When you put the plant in the hole, don’t plant it too deeply. Mountain Laurels often do better when the crown (where the stems meet the roots) is a little above ground and covered with mulch. Otherwise, they have a tendency to rot in the soil (which obviously isn’t very good for the plant).
Mountain laurel by lcrms / Adobe Stock
These bushes have very shallow root systems. That means they can dry out very quickly so covering them with a 3″ – 4″ layer of organic mulch after you have finished planting is a good idea. Pine needles, wood chips or ground bark work well.
Mountain Laurels need a lot of water when they are starting out. Try to water them deeply a couple of times a week. Having said that, the soil should be moist but not wet…so maintaining good drainage is also important. If your soil is heavy (like clay), try amending it with compost and top soil to help improve the drainage.
You might also like: How To Care For Camellias
Pruning Mountain Laurel
Kalmia latifolia by yuujii / Adobe Stock
Mountain Laurels do not need a lot of pruning (my kind of plant!)
The buds for next year’s flowers start forming after the previous year’s blooms are finished. So if you do want to prune to shape the plant, do it immediately after the blossoms are spent to avoid cutting off next year’s buds.
To encourage the plant to put its energy into growing bigger flowers instead of seeds, pinch off the flower heads at the top of the stem when they are finished blooming.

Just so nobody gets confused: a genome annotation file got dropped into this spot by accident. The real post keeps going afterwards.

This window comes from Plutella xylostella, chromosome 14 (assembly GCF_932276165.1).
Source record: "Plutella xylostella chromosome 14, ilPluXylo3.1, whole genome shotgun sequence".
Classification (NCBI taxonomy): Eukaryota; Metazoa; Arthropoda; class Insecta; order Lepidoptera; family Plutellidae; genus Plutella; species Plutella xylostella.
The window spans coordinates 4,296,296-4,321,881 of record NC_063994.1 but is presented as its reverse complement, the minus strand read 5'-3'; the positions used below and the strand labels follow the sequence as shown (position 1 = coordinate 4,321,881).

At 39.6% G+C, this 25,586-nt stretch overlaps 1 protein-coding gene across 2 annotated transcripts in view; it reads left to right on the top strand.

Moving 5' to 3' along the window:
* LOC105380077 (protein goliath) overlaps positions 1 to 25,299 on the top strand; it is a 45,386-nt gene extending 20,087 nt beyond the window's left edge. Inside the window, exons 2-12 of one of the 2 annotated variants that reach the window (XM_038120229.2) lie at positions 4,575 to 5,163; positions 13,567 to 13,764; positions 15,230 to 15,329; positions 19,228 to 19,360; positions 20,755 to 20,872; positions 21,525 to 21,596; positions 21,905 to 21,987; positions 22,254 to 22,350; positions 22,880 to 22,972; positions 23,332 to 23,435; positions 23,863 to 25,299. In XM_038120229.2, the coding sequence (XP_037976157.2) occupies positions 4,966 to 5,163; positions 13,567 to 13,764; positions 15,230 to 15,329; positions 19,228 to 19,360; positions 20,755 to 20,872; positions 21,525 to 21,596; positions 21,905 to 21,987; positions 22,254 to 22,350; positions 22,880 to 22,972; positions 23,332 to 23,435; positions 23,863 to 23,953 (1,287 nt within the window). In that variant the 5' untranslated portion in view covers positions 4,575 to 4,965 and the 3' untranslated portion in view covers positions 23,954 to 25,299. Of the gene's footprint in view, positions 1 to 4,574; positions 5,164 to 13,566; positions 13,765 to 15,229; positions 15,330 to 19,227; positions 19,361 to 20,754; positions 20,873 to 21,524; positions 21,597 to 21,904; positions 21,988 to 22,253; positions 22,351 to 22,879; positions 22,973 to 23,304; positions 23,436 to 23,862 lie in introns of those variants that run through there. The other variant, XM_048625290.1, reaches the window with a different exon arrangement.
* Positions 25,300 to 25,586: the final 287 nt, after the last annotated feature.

Fertilizing Mountain Laurel
Adding a fertilizer for acid-loving plants* in the spring will help to keep your Laurel Mountain happy.
However, because the Kalmia latifolia roots are so shallow, using full strength fertilizer can burn them. Mixing it at 1/4 strength will still provide nutrients for the plant without causing any damage. It also means your fertilizer will last longer 🙂
For a shade-loving ground cover try: How to grow Lenten Rose
Mountain Laurel varieties
Finding Mountain Laurels can sometimes be a bit tricky (the plastic variety available at my local big box store doesn’t really count). So I thought I would share a few that are available from one of my favorite nurseries: Wayside Gardens. These plants are getting more popular so I think they should become more readily available.
Kalmia latifolia ‘Minuet’ is a dwarf variety that only grows to about 3′ high and wide. Perfect for a smaller garden or perennial border. Find it HERE.
Mountain Laurel ‘Keepsake’ is another dwarf variety that grows to 3′ or 4′ high and wide. I just love the purple-burgundy blooms on this one! Find it HERE.
Mountain Laurel ‘Starburst’ is a slightly larger shrub that grows to about 5′ high and 6′ wide. The wide edges on the flowers are a beautiful contrast against the burgundy of the center. Find it HERE.
If you prefer to go closer to the native colors, Kalmia latifolia ‘Pristine’ may be the one for you. It is also a smaller sized bush, topping out at about 4′. Find it HERE.
Now I’m off to plan the next shady spot that I can fit one of these in to. And hopefully you have found some inspiration for planting a mountain laurel or two of your own.